New Trial Data: Regeneron’s Antibody Treatment Prevents COVID Infections

Mandatory Credit: Photo by Irfan Khan/Los Angeles Times/Shutterstock (11700056a)Nurse Salina Padilla, left, prepares Dr.
Irfan Khan/Los Angeles Times/Shutterstock / Irfan Khan/Los Angeles Times/Shutterstock

A potential treatment against the COVID-19 virus could be coming, but not in the form of another vaccine. Healthcare company Regeneron is seeking approval from the U.S. Food and Drug Administration for REGEN-COV as a preventative antibody treatment against the novel coronavirus.

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Regeneron Phase 3 Trial Shows 81% Reduced Risk of Symptomatic Infections

According to data released by Regeneron, the phase 3 double-blind, placebo-controlled trial of the experimental drug suggests it could be effective in preventing symptomatic COVID-19 infections. After receiving a REGEN-COV injection, patients who were not infected when they entered the trial experienced an 81% reduced risk of symptomatic infection. The drug provided 72% protection against symptomatic infection during the first week and 93% in subsequent weeks, according to statement released by Regeneron.

“These data suggest that REGEN-COV can complement widespread vaccination strategies, particularly for those at high risk of infection,” Myron Cohen, M.D., director of the Institute for Global Health & Infectious Diseases at the University of North Carolina at Chapel Hill, said in the statement. “If authorized, convenient subcutaneous administration of REGEN-COV could help control outbreaks in high-risk settings where individuals have not yet been vaccinated, including individual households and group living settings.”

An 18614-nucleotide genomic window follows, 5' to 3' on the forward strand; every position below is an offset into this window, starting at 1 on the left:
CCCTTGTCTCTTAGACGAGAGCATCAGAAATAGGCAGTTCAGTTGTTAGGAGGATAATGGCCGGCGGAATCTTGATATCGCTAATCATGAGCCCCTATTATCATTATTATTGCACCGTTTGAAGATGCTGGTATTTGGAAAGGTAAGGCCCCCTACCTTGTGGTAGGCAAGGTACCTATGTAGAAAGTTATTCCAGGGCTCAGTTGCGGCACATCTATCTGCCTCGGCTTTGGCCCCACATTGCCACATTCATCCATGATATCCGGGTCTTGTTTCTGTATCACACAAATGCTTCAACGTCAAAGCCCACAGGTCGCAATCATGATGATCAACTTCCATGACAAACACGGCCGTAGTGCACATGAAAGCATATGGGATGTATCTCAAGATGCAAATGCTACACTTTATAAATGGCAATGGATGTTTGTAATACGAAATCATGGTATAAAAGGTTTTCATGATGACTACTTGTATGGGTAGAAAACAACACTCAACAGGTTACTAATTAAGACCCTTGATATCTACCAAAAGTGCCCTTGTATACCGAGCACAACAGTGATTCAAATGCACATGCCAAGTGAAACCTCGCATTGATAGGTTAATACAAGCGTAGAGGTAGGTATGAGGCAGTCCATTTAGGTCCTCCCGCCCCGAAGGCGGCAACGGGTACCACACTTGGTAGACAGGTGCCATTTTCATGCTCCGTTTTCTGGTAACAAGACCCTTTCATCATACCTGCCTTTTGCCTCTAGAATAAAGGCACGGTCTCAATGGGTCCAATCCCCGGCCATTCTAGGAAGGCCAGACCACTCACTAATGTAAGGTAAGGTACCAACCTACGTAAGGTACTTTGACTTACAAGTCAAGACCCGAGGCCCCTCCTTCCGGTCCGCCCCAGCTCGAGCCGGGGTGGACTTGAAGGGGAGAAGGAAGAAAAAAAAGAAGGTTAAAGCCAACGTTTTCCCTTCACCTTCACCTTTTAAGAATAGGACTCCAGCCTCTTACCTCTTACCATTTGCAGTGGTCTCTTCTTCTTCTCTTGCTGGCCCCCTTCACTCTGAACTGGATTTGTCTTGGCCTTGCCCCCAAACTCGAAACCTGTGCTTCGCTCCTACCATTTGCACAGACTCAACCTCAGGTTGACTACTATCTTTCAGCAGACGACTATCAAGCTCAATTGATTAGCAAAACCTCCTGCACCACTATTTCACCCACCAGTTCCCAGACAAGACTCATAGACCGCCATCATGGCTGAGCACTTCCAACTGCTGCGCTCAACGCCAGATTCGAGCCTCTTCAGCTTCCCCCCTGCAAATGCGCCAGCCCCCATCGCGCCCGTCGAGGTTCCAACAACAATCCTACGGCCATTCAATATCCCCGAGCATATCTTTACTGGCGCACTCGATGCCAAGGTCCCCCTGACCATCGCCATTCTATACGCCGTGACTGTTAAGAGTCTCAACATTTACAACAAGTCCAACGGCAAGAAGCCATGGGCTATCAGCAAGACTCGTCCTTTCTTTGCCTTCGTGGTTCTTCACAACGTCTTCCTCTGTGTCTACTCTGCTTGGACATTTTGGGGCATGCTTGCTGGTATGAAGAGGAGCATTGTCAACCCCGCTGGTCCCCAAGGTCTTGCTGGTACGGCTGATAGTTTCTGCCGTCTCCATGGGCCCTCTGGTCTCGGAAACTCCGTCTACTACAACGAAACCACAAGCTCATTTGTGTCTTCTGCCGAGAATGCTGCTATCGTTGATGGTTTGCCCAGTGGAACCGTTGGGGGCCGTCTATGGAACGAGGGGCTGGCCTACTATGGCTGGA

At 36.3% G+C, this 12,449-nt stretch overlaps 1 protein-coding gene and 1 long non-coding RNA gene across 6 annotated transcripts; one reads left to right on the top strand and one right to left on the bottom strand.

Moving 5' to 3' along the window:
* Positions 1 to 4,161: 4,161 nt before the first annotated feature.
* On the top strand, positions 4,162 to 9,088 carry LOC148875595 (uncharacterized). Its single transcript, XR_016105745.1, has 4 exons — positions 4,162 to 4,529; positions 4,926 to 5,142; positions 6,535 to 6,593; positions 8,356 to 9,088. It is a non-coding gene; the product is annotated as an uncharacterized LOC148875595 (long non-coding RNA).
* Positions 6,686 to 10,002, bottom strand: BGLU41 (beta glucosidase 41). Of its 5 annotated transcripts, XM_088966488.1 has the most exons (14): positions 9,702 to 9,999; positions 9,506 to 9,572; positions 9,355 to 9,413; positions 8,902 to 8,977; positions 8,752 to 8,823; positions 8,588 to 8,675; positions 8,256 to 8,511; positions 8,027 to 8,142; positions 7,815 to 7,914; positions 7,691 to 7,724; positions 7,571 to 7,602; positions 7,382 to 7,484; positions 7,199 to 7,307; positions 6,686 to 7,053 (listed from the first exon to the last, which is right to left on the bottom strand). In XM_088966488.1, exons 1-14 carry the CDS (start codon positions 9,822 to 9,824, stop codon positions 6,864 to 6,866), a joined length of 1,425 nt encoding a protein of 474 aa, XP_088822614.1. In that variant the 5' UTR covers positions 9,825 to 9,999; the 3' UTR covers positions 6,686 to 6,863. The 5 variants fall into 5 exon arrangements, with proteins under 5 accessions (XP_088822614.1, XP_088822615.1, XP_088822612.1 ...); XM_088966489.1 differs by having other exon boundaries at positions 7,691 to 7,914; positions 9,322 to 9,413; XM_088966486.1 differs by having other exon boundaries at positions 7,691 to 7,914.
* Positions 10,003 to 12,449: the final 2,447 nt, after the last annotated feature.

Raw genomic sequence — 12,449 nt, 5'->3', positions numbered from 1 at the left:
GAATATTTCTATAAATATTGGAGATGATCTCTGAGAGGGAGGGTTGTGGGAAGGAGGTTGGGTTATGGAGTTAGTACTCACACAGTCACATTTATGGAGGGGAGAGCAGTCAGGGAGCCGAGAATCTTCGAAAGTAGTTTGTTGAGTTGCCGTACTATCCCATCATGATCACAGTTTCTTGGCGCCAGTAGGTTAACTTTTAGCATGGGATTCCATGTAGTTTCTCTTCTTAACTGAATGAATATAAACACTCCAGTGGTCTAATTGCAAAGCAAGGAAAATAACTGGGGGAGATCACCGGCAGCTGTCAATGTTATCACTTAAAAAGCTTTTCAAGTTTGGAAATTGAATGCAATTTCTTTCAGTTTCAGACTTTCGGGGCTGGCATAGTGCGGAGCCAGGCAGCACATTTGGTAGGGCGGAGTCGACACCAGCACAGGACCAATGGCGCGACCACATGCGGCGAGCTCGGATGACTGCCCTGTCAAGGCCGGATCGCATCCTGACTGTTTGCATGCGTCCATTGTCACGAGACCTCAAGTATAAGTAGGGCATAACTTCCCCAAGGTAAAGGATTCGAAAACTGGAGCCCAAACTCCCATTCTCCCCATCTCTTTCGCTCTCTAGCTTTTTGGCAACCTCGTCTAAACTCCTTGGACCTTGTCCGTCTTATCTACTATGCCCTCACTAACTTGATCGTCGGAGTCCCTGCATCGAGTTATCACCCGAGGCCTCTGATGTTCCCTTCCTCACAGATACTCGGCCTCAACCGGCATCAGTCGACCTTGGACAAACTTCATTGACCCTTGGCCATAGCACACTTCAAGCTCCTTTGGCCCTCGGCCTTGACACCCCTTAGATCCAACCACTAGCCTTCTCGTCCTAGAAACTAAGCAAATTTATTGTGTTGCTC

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Although the “passive vaccine,” as Regeneron has referred to the treatment in past statements, shows promise, there are some reported downsides. Twenty percent of participants experienced adverse events, all of which were resolved, and four patients — two who received REGEN-COV and two who received a placebo — died during the testing phase. However, none of the deaths were attributed to the drug or placebo, and none of the participants dropped out of the trial due to the adverse events.

The study details will now be shared with the FDA for approval. There’s no timeline on when the FDA will consider the data, and no indication whether the drug will be approved as an effective preventative measure against COVID-19.

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Study Data Comes Out as Johnson & Johnson Vaccine is Paused

The new information about REGEN-COV was released as the FDA and the Centers for Disease Control issued a statement recommending a pause on using the Johnson & Johnson vaccine, which received an emergency use authorization in February. After blood-clotting issues were discovered in six people who received the vaccine, the CDC announced it will investigate and “assess their potential significance.”

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About the Author

Joe Cortez is a personal finance writer for GoBankingRates. With over a decade of experience in financial journalism, Joe brings an insider knowledge of all things consumer finance, including credit cards, mortgages, and banking accounts. His work has appeared at NerdWallet, Business Insider and NextAdvisor. He is a member of the Society for Professional Journalists, National Association of Hispanic Journalists, and the Radio-Television-Digital News Association.

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